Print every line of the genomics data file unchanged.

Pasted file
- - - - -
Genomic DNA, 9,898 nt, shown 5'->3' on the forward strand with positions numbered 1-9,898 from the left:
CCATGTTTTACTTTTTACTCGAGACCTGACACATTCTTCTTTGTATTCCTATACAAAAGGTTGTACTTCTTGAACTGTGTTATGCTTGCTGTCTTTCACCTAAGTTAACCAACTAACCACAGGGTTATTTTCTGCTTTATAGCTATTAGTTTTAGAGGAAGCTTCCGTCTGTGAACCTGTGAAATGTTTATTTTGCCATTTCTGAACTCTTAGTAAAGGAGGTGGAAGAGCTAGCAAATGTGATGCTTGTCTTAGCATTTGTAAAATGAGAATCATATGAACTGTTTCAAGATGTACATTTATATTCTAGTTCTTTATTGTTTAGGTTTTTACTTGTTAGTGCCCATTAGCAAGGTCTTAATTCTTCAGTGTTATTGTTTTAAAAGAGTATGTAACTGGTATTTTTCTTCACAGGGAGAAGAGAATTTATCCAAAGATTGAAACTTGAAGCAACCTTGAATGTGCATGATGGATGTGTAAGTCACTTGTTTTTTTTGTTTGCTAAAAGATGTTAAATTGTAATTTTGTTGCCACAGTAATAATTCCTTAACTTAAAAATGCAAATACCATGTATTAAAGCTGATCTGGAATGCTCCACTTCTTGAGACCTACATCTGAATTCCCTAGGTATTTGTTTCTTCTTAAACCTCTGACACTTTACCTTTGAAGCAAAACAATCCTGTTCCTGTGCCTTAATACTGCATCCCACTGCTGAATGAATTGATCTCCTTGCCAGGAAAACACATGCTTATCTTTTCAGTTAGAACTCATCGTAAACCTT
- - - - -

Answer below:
Genomic DNA, 9,898 nt, shown 5'->3' on the forward strand with positions numbered 1-9,898 from the left:
CCATGTTTTACTTTTTACTCGAGACCTGACACATTCTTCTTTGTATTCCTATACAAAAGGTTGTACTTCTTGAACTGTGTTATGCTTGCTGTCTTTCACCTAAGTTAACCAACTAACCACAGGGTTATTTTCTGCTTTATAGCTATTAGTTTTAGAGGAAGCTTCCGTCTGTGAACCTGTGAAATGTTTATTTTGCCATTTCTGAACTCTTAGTAAAGGAGGTGGAAGAGCTAGCAAATGTGATGCTTGTCTTAGCATTTGTAAAATGAGAATCATATGAACTGTTTCAAGATGTACATTTATATTCTAGTTCTTTATTGTTTAGGTTTTTACTTGTTAGTGCCCATTAGCAAGGTCTTAATTCTTCAGTGTTATTGTTTTAAAAGAGTATGTAACTGGTATTTTTCTTCACAGGGAGAAGAGAATTTATCCAAAGATTGAAACTTGAAGCAACCTTGAATGTGCATGATGGATGTGTAAGTCACTTGTTTTTTTTGTTTGCTAAAAGATGTTAAATTGTAATTTTGTTGCCACAGTAATAATTCCTTAACTTAAAAATGCAAATACCATGTATTAAAGCTGATCTGGAATGCTCCACTTCTTGAGACCTACATCTGAATTCCCTAGGTATTTGTTTCTTCTTAAACCTCTGACACTTTACCTTTGAAGCAAAACAATCCTGTTCCTGTGCCTTAATACTGCATCCCACTGCTGAATGAATTGATCTCCTTGCCAGGAAAACACATGCTTATCTTTTCAGTTAGAACTCATCGTAAACCTT